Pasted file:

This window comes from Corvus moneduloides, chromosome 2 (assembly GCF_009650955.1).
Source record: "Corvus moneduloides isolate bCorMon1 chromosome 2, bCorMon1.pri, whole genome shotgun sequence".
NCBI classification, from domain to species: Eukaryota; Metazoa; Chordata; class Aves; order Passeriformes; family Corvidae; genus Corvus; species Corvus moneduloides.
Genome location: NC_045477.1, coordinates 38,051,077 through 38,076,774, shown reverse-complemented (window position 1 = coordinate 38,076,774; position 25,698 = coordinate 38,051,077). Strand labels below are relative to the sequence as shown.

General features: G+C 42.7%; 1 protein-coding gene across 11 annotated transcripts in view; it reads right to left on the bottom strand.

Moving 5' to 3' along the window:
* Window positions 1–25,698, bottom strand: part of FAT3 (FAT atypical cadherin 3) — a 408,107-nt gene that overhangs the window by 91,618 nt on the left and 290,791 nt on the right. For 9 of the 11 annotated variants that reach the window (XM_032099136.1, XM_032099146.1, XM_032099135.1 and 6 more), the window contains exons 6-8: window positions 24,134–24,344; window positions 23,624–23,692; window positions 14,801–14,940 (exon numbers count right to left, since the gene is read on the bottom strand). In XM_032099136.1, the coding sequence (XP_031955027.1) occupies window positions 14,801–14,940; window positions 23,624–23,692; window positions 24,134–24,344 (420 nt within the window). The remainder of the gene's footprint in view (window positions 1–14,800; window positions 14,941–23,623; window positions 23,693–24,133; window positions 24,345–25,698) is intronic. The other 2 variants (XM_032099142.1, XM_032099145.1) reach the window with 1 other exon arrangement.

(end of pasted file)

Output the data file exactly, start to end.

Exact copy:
This window comes from Corvus moneduloides, chromosome 2 (assembly GCF_009650955.1).
Source record: "Corvus moneduloides isolate bCorMon1 chromosome 2, bCorMon1.pri, whole genome shotgun sequence".
NCBI classification, from domain to species: Eukaryota; Metazoa; Chordata; class Aves; order Passeriformes; family Corvidae; genus Corvus; species Corvus moneduloides.
Genome location: NC_045477.1, coordinates 38,051,077 through 38,076,774, shown reverse-complemented (window position 1 = coordinate 38,076,774; position 25,698 = coordinate 38,051,077). Strand labels below are relative to the sequence as shown.

General features: G+C 42.7%; 1 protein-coding gene across 11 annotated transcripts in view; it reads right to left on the bottom strand.

Moving 5' to 3' along the window:
* Window positions 1–25,698, bottom strand: part of FAT3 (FAT atypical cadherin 3) — a 408,107-nt gene that overhangs the window by 91,618 nt on the left and 290,791 nt on the right. For 9 of the 11 annotated variants that reach the window (XM_032099136.1, XM_032099146.1, XM_032099135.1 and 6 more), the window contains exons 6-8: window positions 24,134–24,344; window positions 23,624–23,692; window positions 14,801–14,940 (exon numbers count right to left, since the gene is read on the bottom strand). In XM_032099136.1, the coding sequence (XP_031955027.1) occupies window positions 14,801–14,940; window positions 23,624–23,692; window positions 24,134–24,344 (420 nt within the window). The remainder of the gene's footprint in view (window positions 1–14,800; window positions 14,941–23,623; window positions 23,693–24,133; window positions 24,345–25,698) is intronic. The other 2 variants (XM_032099142.1, XM_032099145.1) reach the window with 1 other exon arrangement.